The thing about Psychopaths

Humans are organizers. There’s evidence that our species has been doing it for as long as we have a recorded history. We may have begun this process by keeping nuts and berries in nooks and crannies, eventually engineering totes and pots for our tools and trinkets — but over hundreds of thousands of years it has evolved into a full-fledged never-ending process of sorting, labeling, judging, and acting on these judgments about everything. We’re so adept at this process that we often do it without being aware of it. It’s as disconnected from our daily consciousness as breathing. And just as we can gain significant benefits by paying attention to our breath (even for a few moments daily), there are profound opportunities for those who develop a more deliberate awareness of their own personal practice of judging.

You know that strange sensation that can sometimes arise when we start thinking about our own breathing (strange, because we rarely pay any attention to it)? That same infrequency of attention accompanies most of the judgments we make. We judge almost non-stop, but rarely do we pay attention when it’s happened or consider it’s impact. We judge the thing occupying our attention in this moment, and promptly forget about it when another thing pushes it aside. But the judgment remains, as does the praise or condemnation that will likely accompany any future interaction with that thing. In a phrase,

Labels are hard to shake.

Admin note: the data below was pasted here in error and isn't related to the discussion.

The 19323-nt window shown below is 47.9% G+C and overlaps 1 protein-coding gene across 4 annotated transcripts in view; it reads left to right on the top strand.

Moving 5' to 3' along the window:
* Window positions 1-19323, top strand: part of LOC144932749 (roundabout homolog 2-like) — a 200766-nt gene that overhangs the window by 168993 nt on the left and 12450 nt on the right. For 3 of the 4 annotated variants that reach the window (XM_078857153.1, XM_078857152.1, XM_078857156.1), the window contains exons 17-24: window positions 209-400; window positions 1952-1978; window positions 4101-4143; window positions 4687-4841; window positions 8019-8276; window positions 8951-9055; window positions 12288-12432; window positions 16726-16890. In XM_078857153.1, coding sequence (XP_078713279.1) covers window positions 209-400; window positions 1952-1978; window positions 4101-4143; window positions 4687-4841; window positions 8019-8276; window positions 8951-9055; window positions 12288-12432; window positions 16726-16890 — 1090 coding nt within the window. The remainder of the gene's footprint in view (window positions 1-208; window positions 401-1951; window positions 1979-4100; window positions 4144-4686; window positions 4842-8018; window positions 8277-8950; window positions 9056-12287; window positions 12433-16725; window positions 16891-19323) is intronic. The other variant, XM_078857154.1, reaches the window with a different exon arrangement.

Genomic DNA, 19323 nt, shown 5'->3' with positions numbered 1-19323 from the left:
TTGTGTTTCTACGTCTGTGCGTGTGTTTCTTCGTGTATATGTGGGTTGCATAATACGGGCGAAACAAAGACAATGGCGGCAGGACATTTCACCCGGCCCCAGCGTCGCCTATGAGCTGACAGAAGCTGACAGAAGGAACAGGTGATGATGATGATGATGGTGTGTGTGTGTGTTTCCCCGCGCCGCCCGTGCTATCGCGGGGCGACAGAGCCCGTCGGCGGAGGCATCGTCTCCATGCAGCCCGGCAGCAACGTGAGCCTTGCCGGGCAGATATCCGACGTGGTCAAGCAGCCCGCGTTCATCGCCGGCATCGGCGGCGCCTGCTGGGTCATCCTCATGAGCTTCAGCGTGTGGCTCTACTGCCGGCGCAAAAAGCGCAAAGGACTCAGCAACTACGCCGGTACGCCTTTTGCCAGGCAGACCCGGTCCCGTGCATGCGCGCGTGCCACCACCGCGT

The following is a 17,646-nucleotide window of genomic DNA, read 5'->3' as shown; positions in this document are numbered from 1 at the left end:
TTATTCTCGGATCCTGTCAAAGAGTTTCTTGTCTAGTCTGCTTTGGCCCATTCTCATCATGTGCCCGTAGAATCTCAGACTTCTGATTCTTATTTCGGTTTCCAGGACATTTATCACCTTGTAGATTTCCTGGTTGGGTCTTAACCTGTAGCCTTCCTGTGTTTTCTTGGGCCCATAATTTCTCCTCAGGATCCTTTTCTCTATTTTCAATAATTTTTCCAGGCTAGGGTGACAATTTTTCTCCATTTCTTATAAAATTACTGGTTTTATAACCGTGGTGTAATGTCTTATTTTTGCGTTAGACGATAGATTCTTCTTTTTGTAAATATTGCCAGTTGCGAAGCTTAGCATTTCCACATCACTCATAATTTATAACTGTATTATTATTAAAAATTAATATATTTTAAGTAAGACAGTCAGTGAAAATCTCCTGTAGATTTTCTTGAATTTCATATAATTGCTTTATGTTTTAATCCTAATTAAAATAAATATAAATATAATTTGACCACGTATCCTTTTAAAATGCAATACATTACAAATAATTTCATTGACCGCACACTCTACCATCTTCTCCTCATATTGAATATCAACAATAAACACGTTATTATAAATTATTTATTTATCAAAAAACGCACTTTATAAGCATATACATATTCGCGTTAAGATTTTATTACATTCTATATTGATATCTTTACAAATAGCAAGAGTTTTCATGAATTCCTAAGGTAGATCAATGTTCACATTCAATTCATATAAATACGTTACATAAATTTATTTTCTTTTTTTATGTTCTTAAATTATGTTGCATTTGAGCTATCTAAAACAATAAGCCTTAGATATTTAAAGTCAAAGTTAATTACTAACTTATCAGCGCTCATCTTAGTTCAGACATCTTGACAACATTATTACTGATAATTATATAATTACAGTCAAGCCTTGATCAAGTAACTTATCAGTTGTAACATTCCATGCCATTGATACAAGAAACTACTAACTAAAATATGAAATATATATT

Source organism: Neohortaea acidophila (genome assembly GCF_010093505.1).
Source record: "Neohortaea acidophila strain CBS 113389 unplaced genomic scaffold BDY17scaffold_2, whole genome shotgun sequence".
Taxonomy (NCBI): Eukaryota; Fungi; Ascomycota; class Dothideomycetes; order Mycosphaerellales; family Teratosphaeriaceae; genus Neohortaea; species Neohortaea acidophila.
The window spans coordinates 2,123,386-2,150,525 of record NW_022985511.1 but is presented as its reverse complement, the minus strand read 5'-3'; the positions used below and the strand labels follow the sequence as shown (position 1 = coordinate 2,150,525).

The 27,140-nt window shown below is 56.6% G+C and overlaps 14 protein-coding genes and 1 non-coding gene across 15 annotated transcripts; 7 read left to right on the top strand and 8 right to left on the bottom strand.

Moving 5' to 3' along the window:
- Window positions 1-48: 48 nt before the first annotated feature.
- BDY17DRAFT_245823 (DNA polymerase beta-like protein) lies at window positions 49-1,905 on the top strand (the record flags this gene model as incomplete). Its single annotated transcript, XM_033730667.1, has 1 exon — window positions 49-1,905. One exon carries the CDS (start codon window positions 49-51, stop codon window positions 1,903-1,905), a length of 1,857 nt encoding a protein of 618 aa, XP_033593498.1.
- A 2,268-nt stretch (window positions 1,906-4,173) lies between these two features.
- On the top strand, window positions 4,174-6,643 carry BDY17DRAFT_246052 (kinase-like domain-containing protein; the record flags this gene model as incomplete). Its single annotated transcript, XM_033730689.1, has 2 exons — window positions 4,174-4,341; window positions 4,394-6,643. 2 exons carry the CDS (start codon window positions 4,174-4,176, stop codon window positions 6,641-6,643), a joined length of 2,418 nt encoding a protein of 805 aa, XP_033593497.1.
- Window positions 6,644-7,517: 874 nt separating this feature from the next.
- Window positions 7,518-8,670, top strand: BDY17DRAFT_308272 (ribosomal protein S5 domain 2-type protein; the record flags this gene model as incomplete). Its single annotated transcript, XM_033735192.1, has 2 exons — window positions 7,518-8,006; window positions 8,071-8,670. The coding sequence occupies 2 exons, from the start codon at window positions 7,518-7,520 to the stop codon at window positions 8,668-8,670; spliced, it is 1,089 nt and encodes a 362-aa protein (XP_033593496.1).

It would be difficult to argue that the act of judgment and categorization are purposeless or lacking any benefit to our species. Critical thinking has empowered us to better explore and subsequently make sense of ourselves and the universe around us. While the vast majority of daily judgments are woefully misinformed and lead to potentially problematic ends, judgment isn’t the problem, per se. And in the same way that it sometimes feels strange noticing our own breath, becoming mindful of the judgments we are making from moment to moment may feel awkward at first, especially if this is a new idea to you.

That’s why I like this video. It reveals, with surgical precision, the tsunami of nuance that can easily arise when we stop to examine the labels we apply — labels which we rarely have any logical reason for gratuitously applying to almost everything in our lives.

This video has been a helpful catalyst for raising crucial questions in my own day-to-day experience. Here are a few examples of those questions:

  • What/who do I judge?
  • What process do I employ when I judge?
  • What influences (or who’s perceived authority) do I allow to persuade my judgment?
  • Is this pattern of judgment something I’ve chosen, or did I simply inherit it from the culture/society around me?
  • Is the thing I am judging good, or do I just choose to label it as good?
  • Is this thing bad, or am I choosing to ignore/undervalue the benefit that surely exists if I simply judge it differently?
  • Am I operating in “black and white” thinking, or have I made space to consider more diverse perspectives than my own?
  • Does anyone get the opposite effect from this idea/place/person/thing than I do? If so, is it due more to personal subjectivity or objective reality?

Check out the video above, and see if practicing mindfulness while re-assessing the judgments you’ve made might provide value to you. Will developing a new process of mindfully judging future experiences in your life simplify and improve your daily experience?

What do you think? Can you think back on any time in your own life when you’ve re-assessed old judgments and come up with more informed or diverse perspectives? Can you identify any challenges you feel this process might pose?

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When Ron isn't cooking up new content for Sky Tripping he's spending his time with family while touring the world, practicing mindfulness, and attempting to create the tastiest smoked foods you've ever met. You can make Ron's day by leaving a comment below.

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